HOW was your weekend? Better than Phillip Schofield’s I hope.

Having quit his job on Saturday after a public spat with co-presenter Holly Willoughby, the now former host of ITV’s This Morning would have expected the Sunday papers to go big on his misfortune. The red tops duly obliged with the Daily Star Sunday leading the way: “Holly 1, Wally 0”.

Elsewhere on Saturday, another story was breaking. Suella Braverman, the Home Secretary, had reportedly asked civil servants to arrange a private driver awareness course after she was caught speeding last summer. That way, it was claimed, she could avoid having points on her licence and be spared the embarrassment of going on a public course.

Was this a breach of the ministerial code? “Suella ‘tried to cover up’ speeding offence” said the Mail on Sunday, while the Sunday Times, which broke the story, went for “Braverman asked civil servants to help her avoid speeding fine”.

Pity Therese Coffey, the Minister scheduled to appear on the Sunday shows. How was she going to explain this? Yet rather than fret about what she was going to say, it turns out that ignorance was bliss for Ms Coffey.

The first stop on her “I Know Nothing” tour was Sky News’ Ridge on Sunday. Presenter Sophy Ridge observed interview proprieties by asking about the G7 summit Rishi Sunak had attended. Then it was straight on to Braverman.

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Ms Coffey said she knew nothing more than what was in the newspapers, and she had only read those 20 minutes before coming on the show.

Ridge, who is fast becoming the boldest and most box office of Sunday show hosts, tried and tried again but to no avail.

“Do you have the Home Secretary’s number?” she eventually asked Ms Coffey.

“Er, yes, somewhere,” said the Minister.

“Why don’t you message her then?” challenged Ridge.

Ms Coffey said she did not make it her business to go contacting people this early in the morning to get “chapter and verse” on something.

Ridge had to admit defeat. “I don’t know what to say,” she spluttered.

Ms Coffey has previous experience in the art of saying nothing about something. Last summer she was the Minister on Sunday show duty when a row erupted over the appointment of Chris Pincher as deputy chief whip.

Mr Pincher had been suspended after complaints of sexual assault from two men. Boris Johnson, then PM, was under pressure to say whether he knew about earlier complaints against Mr Pincher.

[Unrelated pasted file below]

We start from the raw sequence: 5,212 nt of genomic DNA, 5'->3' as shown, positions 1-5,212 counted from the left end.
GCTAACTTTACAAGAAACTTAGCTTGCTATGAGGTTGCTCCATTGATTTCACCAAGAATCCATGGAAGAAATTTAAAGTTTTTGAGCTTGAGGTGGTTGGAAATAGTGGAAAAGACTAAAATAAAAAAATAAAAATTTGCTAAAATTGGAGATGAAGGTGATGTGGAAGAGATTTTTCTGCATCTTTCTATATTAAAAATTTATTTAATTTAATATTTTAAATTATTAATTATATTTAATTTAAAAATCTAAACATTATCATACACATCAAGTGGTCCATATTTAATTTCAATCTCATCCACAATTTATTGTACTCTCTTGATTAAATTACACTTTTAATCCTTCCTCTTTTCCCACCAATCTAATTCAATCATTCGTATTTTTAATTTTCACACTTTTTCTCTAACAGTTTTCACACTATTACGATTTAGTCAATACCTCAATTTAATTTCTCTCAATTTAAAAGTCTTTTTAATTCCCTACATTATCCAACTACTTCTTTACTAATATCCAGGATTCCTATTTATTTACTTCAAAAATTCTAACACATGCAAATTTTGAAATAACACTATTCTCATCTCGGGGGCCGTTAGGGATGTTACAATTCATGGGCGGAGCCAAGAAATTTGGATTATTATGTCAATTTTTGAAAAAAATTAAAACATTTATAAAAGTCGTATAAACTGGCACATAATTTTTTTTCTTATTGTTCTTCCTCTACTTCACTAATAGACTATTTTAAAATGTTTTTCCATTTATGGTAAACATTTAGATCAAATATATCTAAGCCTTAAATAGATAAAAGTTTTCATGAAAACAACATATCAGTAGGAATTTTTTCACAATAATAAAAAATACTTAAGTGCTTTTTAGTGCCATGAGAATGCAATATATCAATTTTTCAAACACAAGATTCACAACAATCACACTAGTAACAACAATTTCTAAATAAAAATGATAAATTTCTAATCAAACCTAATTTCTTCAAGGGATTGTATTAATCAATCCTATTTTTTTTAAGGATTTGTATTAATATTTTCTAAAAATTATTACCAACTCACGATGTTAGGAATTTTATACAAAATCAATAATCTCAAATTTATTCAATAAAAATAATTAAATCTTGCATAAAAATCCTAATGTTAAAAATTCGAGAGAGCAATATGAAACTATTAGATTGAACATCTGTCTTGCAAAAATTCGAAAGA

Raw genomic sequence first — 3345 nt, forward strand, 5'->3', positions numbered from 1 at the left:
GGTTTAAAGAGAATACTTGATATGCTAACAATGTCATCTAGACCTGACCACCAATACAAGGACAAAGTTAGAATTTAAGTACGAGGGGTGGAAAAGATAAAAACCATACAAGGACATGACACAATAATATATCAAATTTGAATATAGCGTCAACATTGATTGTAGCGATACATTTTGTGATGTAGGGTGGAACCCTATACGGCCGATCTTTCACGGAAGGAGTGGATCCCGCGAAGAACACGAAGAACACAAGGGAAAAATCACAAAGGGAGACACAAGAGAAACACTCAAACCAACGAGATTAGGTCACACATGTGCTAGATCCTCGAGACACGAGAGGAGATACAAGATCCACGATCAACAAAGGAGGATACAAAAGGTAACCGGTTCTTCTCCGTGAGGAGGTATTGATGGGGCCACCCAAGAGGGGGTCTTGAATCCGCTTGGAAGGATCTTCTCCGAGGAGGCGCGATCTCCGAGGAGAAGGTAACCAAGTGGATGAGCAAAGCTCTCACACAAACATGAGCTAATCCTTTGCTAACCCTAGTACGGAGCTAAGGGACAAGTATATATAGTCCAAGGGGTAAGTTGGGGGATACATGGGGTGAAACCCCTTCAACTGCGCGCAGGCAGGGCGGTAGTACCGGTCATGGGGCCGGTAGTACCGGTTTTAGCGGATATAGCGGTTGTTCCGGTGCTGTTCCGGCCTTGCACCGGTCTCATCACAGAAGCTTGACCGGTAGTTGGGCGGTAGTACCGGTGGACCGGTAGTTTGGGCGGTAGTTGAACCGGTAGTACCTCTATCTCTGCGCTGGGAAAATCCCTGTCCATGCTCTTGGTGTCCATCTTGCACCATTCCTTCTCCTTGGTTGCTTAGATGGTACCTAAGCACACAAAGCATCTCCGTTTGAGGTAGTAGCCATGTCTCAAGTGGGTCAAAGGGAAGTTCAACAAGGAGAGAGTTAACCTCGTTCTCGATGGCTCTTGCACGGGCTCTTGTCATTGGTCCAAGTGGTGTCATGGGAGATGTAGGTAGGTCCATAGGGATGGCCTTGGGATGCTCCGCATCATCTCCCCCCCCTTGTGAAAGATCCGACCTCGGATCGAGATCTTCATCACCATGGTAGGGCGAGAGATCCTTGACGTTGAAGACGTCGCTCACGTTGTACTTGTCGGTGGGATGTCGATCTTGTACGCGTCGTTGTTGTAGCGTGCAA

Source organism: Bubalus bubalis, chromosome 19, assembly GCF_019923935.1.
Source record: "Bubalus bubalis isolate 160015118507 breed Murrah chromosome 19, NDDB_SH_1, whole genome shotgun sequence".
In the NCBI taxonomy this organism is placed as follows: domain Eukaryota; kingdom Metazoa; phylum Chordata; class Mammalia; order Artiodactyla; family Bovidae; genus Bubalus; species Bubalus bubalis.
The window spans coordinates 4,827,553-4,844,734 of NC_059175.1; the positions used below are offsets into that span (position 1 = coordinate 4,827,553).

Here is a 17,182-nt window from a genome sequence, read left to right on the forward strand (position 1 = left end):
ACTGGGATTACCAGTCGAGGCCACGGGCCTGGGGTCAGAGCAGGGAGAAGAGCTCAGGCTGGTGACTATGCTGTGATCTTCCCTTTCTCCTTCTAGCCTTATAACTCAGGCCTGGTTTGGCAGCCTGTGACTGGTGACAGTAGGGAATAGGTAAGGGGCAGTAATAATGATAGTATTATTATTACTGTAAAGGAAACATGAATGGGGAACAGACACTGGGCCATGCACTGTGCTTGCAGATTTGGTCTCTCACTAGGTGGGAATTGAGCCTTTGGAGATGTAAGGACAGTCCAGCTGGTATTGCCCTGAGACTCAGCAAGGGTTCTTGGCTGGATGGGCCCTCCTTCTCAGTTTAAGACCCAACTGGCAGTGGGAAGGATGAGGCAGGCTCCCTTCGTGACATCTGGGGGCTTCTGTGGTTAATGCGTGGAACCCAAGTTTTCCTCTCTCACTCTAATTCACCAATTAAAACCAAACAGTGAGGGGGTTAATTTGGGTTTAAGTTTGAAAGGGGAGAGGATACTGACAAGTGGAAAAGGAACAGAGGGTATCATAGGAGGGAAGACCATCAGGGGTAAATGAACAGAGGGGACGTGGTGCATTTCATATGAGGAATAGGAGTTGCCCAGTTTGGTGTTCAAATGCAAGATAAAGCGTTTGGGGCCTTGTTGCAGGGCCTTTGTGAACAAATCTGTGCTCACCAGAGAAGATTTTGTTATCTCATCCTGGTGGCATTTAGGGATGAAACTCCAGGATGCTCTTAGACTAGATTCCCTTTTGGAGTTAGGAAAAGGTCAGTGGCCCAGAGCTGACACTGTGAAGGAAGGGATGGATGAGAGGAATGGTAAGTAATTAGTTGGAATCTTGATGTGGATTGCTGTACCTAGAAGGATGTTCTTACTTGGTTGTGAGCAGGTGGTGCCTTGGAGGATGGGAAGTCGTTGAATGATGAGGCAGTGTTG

Ms Coffey, despite her looming shift on the Sunday shows, said she had not spoken to the Prime Minister about what he knew and when.

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On that occasion she had looked clearly uncomfortable. Fast forward a year and she was far more relaxed.

“I’ve read the same level of detail you have in the newspapers,” she told BBC1’s Sunday with Laura Kuenssberg.

Ms Coffey’s boss, Rishi Sunak, was similarly reluctant to address the matter. Speaking in Hiroshima at the G7 press conference, the Prime Minister declined three times to say he had confidence in his Home Secretary.

Appearing irked at being asked whether he would ask his ethics adviser Sir Laurie Magnus to investigate the claims, Mr Sunak asked journalists: “Did you have any questions about the summit?”

Others were only too pleased to comment. Shadow Health Minister Liz Kendall, speaking on Ridge on Sunday, said: “Rishi Sunak should launch an investigation. He should ask the independent adviser whether she has breached the standards of the ministerial code here. I think a lot of people watching this programme will think, you know, why is it always one rule for them and another rule for everybody else?”

Former Conservative Party chairman Sir Jake Berry, appearing on Sunday with Laura Kuenssberg, said the Home Secretary had “questions to answer”.

Later, the focus was on raw sewage, how much of it was pouring into our waterways and what effect it was having. An important topic, everyone agreed, but it was amazing how quickly it turned grown broadcasters into school kids.

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First difficulty: what to call the brown stuff? Both Kuenssberg and Martin Geissler, presenter of BBC1 Scotland’s The Sunday Show, settled on “poo”. Then there were the unfortunate turns of phrase. Kuenssberg said when it came to sewage the programme’s in-box had been “absolutely jam-packed”.

Geissler wondered what was in the “big dumps of water” coming from sewer overflows. Were swimmers and surfers “literally going through the motions”?

Both presenters had the good grace to apologise if anyone was having their breakfast. What, on a Sunday morning? What madness would that be?